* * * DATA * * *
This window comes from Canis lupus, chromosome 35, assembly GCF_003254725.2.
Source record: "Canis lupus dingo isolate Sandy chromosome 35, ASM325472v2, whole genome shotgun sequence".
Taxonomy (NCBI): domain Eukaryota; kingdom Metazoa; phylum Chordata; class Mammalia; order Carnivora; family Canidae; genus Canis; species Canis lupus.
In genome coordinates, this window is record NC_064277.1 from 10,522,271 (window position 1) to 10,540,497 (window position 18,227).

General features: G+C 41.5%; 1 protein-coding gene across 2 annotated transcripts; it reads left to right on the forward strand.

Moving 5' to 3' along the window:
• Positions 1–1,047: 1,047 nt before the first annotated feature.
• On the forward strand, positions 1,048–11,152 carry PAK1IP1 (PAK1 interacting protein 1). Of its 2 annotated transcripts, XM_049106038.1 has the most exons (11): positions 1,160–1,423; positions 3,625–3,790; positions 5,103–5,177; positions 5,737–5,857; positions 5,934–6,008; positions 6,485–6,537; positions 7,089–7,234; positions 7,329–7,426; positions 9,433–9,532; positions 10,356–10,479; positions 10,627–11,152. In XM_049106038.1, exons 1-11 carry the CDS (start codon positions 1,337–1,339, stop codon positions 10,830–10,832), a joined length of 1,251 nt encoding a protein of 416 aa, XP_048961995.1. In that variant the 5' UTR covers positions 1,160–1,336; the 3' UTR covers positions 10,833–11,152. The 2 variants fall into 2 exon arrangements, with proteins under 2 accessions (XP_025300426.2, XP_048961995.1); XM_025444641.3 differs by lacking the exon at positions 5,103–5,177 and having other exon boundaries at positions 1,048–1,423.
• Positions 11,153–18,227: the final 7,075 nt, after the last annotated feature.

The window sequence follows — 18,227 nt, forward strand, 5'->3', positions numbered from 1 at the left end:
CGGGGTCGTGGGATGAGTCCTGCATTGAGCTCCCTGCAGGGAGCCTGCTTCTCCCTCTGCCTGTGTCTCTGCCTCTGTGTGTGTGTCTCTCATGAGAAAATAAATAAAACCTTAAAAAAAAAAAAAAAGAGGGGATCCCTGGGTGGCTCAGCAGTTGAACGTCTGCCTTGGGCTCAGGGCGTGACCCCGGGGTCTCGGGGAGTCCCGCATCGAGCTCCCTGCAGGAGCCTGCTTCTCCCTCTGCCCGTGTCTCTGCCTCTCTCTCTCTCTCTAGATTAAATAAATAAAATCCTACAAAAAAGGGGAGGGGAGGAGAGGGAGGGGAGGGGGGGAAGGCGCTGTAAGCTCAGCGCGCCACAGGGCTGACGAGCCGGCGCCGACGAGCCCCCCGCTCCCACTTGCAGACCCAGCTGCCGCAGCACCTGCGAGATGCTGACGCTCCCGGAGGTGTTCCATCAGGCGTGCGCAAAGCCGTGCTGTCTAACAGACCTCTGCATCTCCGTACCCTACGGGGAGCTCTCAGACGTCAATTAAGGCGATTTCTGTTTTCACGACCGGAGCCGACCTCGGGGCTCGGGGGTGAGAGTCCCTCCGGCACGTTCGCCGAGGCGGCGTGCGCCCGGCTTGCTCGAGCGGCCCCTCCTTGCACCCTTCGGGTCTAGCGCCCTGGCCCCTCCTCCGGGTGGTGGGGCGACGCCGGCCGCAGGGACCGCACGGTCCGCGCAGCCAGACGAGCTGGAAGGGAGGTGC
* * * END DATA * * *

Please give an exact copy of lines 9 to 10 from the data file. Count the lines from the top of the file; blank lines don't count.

• Positions 11,153–18,227: the final 7,075 nt, after the last annotated feature.

The window sequence follows — 18,227 nt, forward strand, 5'->3', positions numbered from 1 at the left end: